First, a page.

On April 4, 2017, the Seventh Circuit court handed down an en banc decision in Hively v. Ivy Tech College, South Bend, making it the first federal appellate court in the United States to decide that the protections of Title VII of the Civil Rights Act of 1964 extend to workers on the basis of sexual orientation.

Title VII of the Civil Rights Act of 1964 protects employees from job discrimination on the bases of “race, color, religion, sex or national origin.” Throughout the years, protections on the basis of "sex" had been interpreted two ways. The first was that employers could not discriminate against employees on the basis of gender, such as whether the employee was male or female. The second was that employers could not discriminate against employees for not conforming to gender stereotypes; in other words, employers could not discriminate against a woman for not acting "like a woman."

But until this decision, neither the Supreme Court nor any appellate court has ever before held that Title VII prohibited discrimination on the basis of sexual orientation under its prohibition of discrimination on the basis of sex. The prior approach to sex discrimination had met with criticism from the EEOC and others, who argued that it was illogical to interpret Title VII's guarantee of protection from discrimination on the basis of "sex" to include gender non-conformity, but not to extend it to sexual orientation.

The plaintiff in this case, Hively, was a part-time adjunct professor at Ivy Tech Community College at the South Bend campus. She unsuccessfully applied for several full-time positions between 2009 and 2014, and then her part-time contract was not renewed in 2014. Hively is openly lesbian, and filed a charge with the EEOC and then a case in district court, arguing that she was being discriminated against on the basis of her sexual orientation. The district court dismissed the claim on the basis that sexual orientation is not a protected class under Title VII.

The district court's decision was affirmed by a panel of three appellate judges in July 2016, which noted that recent Supreme Court decisions seemed to create "bizarre results" for individuals seeking protection from discrimination on the basis of sexual orientation. For example, the decision noted that Obergefell v. Hodges, 135 S.Ct. 2584 (2015) held same-sex couples have a right to marry, but the state of Title VII law then allowed those individuals to be fired for marrying a same-sex partner. Nevertheless, the appellate court affirmed the district court because of precedent.

The case was then heard at an en banc hearing, meaning it was in front of all eleven judges on the Seventh Circuit. Seven judges joined the majority opinion, with several judges writing concurring opinions.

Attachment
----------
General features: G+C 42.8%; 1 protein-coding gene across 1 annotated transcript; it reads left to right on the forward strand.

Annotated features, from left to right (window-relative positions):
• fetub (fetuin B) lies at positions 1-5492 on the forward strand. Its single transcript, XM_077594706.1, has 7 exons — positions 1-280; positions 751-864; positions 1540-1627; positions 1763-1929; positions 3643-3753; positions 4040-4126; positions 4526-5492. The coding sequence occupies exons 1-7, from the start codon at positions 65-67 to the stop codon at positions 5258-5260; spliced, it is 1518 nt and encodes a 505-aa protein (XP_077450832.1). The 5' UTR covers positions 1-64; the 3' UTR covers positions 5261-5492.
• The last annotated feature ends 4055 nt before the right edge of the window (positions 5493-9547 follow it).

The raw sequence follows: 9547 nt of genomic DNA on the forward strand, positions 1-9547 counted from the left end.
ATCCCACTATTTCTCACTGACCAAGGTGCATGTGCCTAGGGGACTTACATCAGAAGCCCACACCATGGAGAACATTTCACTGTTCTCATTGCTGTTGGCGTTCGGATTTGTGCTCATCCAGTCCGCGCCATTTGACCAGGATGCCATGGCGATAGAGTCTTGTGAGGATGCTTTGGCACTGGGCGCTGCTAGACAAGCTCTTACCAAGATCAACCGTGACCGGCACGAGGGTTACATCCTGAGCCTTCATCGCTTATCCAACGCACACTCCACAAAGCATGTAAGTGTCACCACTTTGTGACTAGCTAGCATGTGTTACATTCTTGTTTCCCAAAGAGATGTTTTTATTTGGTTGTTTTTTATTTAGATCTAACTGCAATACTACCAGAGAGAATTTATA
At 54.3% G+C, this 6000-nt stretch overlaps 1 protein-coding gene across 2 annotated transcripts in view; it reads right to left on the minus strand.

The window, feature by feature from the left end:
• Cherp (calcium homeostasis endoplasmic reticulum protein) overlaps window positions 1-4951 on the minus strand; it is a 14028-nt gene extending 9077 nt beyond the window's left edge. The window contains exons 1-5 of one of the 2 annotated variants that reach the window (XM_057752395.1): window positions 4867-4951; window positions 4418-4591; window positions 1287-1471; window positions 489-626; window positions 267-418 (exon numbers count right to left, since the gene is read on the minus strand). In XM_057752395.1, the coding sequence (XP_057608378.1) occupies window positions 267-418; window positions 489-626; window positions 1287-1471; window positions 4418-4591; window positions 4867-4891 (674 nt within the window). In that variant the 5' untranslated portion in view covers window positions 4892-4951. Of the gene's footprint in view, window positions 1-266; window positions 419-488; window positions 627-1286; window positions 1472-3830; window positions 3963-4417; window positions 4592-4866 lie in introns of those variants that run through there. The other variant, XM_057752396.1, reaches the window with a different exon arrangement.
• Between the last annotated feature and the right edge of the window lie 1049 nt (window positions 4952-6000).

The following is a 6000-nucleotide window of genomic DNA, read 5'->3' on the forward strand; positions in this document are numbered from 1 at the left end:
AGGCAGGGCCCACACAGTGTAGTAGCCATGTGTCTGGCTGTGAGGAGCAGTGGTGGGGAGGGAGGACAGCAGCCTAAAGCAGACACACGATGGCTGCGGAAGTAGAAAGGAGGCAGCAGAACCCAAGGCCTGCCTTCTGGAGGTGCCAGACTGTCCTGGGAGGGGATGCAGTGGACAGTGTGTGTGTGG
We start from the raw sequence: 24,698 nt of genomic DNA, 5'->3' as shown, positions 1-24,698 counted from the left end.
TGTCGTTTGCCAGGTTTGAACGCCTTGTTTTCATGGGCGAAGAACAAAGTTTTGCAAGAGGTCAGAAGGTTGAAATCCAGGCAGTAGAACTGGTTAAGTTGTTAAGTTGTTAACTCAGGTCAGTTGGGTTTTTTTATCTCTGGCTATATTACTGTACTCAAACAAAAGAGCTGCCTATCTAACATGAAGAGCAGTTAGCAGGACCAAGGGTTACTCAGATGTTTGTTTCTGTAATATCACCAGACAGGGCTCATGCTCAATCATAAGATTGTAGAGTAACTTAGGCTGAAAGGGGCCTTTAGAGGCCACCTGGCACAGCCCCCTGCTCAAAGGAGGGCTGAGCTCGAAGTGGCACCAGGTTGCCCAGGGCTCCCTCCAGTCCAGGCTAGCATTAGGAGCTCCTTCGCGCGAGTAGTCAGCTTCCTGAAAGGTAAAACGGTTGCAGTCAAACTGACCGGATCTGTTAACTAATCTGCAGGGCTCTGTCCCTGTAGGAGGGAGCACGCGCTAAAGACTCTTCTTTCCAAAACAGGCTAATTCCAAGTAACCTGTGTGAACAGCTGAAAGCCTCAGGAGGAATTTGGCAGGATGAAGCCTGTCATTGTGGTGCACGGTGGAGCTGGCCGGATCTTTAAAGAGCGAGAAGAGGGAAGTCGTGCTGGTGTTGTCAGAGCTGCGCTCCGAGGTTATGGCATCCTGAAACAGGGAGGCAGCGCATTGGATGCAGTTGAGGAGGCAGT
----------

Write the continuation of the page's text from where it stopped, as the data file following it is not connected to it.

The en banc majority held that simply because the enacting Congress could not anticipate how a law would be applied did not mean that it could not be applied in such a way. Therefore, it did not matter that the Congress of 1964 likely did not predict protections on the basis of "sex" would extend to sexual orientation. The court reasoned that it is impossible to remove the individual's sex from the concept of sexual orientation, and therefore, the straightforward language of Title VII must necessarily include sexual orientation.

Judge Posner's concurrence focused on the need to interpret Title VII's protections broadly to keep them from becoming anachronistic as understandings and attitudes on sexuality change. Judges Flaum and Ripple also wrote a concurring opinion, joining Parts I and II of the majority opinion and arguing that discrimination on the basis of sexual orientation is not a free standing concept, but necessarily tied to discrimination on the basis of sex. This concurrence emphasized that gender only has to be a factor in the employment decision to be illegal under Title VII.

Three judges dissented from the opinion. Their dissent focuses on the issues of judicial interpretation and argue that the majority opinion is not faithful to the statutory text of Title VII. The judges argue that the unanimity of the precedent "strongly suggests" that the interpretation that sexual orientation is not protected under Title VII is correct.

What does this decision mean? The most immediate impact is for employers in the Seventh Circuit (Indiana, Wisconsin, and Illinois). In those states, employees now have a basis to sue for discrimination on the basis of sexual orientation under Title VII. The decision could also have a longer-reaching impact, as it creates a circuit split. The circuit split could lead to the issue being heard at the Supreme Court, where a decision to include sexual orientation claims under Title VII's protections of "sex" would impact employers in all fifty states.